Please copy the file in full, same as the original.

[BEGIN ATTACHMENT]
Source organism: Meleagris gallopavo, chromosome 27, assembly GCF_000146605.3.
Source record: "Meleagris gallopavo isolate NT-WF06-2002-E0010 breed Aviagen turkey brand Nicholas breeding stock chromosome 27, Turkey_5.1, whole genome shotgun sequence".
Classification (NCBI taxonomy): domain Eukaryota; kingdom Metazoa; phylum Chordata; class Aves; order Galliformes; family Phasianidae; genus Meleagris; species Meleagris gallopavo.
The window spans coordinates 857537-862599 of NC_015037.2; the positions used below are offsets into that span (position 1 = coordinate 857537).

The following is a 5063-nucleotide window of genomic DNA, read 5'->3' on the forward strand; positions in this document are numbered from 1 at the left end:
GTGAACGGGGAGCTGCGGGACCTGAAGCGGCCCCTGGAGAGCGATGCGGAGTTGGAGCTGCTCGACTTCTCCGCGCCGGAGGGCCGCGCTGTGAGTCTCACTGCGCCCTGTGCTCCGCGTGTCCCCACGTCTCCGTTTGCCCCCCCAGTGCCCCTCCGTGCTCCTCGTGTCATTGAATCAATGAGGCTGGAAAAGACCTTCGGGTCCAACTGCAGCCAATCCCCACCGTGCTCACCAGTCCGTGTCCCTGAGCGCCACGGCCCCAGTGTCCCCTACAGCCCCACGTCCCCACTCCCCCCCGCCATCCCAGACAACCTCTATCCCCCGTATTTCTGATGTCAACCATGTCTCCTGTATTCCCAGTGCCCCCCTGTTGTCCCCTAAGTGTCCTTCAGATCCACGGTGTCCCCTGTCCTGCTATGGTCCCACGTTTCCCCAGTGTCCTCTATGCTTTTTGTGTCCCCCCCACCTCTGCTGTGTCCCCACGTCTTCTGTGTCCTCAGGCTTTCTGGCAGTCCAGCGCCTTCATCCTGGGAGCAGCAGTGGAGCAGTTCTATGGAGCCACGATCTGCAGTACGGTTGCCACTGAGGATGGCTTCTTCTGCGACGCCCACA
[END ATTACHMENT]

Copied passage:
Source organism: Meleagris gallopavo, chromosome 27, assembly GCF_000146605.3.
Source record: "Meleagris gallopavo isolate NT-WF06-2002-E0010 breed Aviagen turkey brand Nicholas breeding stock chromosome 27, Turkey_5.1, whole genome shotgun sequence".
Classification (NCBI taxonomy): domain Eukaryota; kingdom Metazoa; phylum Chordata; class Aves; order Galliformes; family Phasianidae; genus Meleagris; species Meleagris gallopavo.
The window spans coordinates 857537-862599 of NC_015037.2; the positions used below are offsets into that span (position 1 = coordinate 857537).

The following is a 5063-nucleotide window of genomic DNA, read 5'->3' on the forward strand; positions in this document are numbered from 1 at the left end:
GTGAACGGGGAGCTGCGGGACCTGAAGCGGCCCCTGGAGAGCGATGCGGAGTTGGAGCTGCTCGACTTCTCCGCGCCGGAGGGCCGCGCTGTGAGTCTCACTGCGCCCTGTGCTCCGCGTGTCCCCACGTCTCCGTTTGCCCCCCCAGTGCCCCTCCGTGCTCCTCGTGTCATTGAATCAATGAGGCTGGAAAAGACCTTCGGGTCCAACTGCAGCCAATCCCCACCGTGCTCACCAGTCCGTGTCCCTGAGCGCCACGGCCCCAGTGTCCCCTACAGCCCCACGTCCCCACTCCCCCCCGCCATCCCAGACAACCTCTATCCCCCGTATTTCTGATGTCAACCATGTCTCCTGTATTCCCAGTGCCCCCCTGTTGTCCCCTAAGTGTCCTTCAGATCCACGGTGTCCCCTGTCCTGCTATGGTCCCACGTTTCCCCAGTGTCCTCTATGCTTTTTGTGTCCCCCCCACCTCTGCTGTGTCCCCACGTCTTCTGTGTCCTCAGGCTTTCTGGCAGTCCAGCGCCTTCATCCTGGGAGCAGCAGTGGAGCAGTTCTATGGAGCCACGATCTGCAGTACGGTTGCCACTGAGGATGGCTTCTTCTGCGACGCCCACA